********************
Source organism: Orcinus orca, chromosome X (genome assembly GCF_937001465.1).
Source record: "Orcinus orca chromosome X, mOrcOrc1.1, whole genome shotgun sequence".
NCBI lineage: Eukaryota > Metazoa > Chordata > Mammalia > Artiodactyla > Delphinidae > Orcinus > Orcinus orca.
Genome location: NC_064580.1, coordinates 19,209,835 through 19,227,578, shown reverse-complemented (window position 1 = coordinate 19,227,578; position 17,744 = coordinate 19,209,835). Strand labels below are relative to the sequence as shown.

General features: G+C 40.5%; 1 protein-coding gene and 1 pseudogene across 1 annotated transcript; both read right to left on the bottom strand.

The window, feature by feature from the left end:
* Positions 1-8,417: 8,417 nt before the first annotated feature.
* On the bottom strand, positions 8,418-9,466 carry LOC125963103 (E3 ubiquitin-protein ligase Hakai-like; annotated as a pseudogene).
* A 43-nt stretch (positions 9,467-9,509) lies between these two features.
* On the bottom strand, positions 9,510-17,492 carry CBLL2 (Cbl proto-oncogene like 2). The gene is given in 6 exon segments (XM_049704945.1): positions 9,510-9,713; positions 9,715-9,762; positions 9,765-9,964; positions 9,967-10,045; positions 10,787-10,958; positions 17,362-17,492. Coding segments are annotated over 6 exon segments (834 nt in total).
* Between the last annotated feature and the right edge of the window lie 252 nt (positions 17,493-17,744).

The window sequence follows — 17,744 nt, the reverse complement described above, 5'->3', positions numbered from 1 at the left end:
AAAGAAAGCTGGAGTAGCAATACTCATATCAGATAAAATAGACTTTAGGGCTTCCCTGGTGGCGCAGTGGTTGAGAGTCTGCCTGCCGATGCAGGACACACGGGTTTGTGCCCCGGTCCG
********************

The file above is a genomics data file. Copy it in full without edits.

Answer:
Source organism: Orcinus orca, chromosome X (genome assembly GCF_937001465.1).
Source record: "Orcinus orca chromosome X, mOrcOrc1.1, whole genome shotgun sequence".
NCBI lineage: Eukaryota > Metazoa > Chordata > Mammalia > Artiodactyla > Delphinidae > Orcinus > Orcinus orca.
Genome location: NC_064580.1, coordinates 19,209,835 through 19,227,578, shown reverse-complemented (window position 1 = coordinate 19,227,578; position 17,744 = coordinate 19,209,835). Strand labels below are relative to the sequence as shown.

General features: G+C 40.5%; 1 protein-coding gene and 1 pseudogene across 1 annotated transcript; both read right to left on the bottom strand.

The window, feature by feature from the left end:
* Positions 1-8,417: 8,417 nt before the first annotated feature.
* On the bottom strand, positions 8,418-9,466 carry LOC125963103 (E3 ubiquitin-protein ligase Hakai-like; annotated as a pseudogene).
* A 43-nt stretch (positions 9,467-9,509) lies between these two features.
* On the bottom strand, positions 9,510-17,492 carry CBLL2 (Cbl proto-oncogene like 2). The gene is given in 6 exon segments (XM_049704945.1): positions 9,510-9,713; positions 9,715-9,762; positions 9,765-9,964; positions 9,967-10,045; positions 10,787-10,958; positions 17,362-17,492. Coding segments are annotated over 6 exon segments (834 nt in total).
* Between the last annotated feature and the right edge of the window lie 252 nt (positions 17,493-17,744).

The window sequence follows — 17,744 nt, the reverse complement described above, 5'->3', positions numbered from 1 at the left end:
AAAGAAAGCTGGAGTAGCAATACTCATATCAGATAAAATAGACTTTAGGGCTTCCCTGGTGGCGCAGTGGTTGAGAGTCTGCCTGCCGATGCAGGACACACGGGTTTGTGCCCCGGTCCG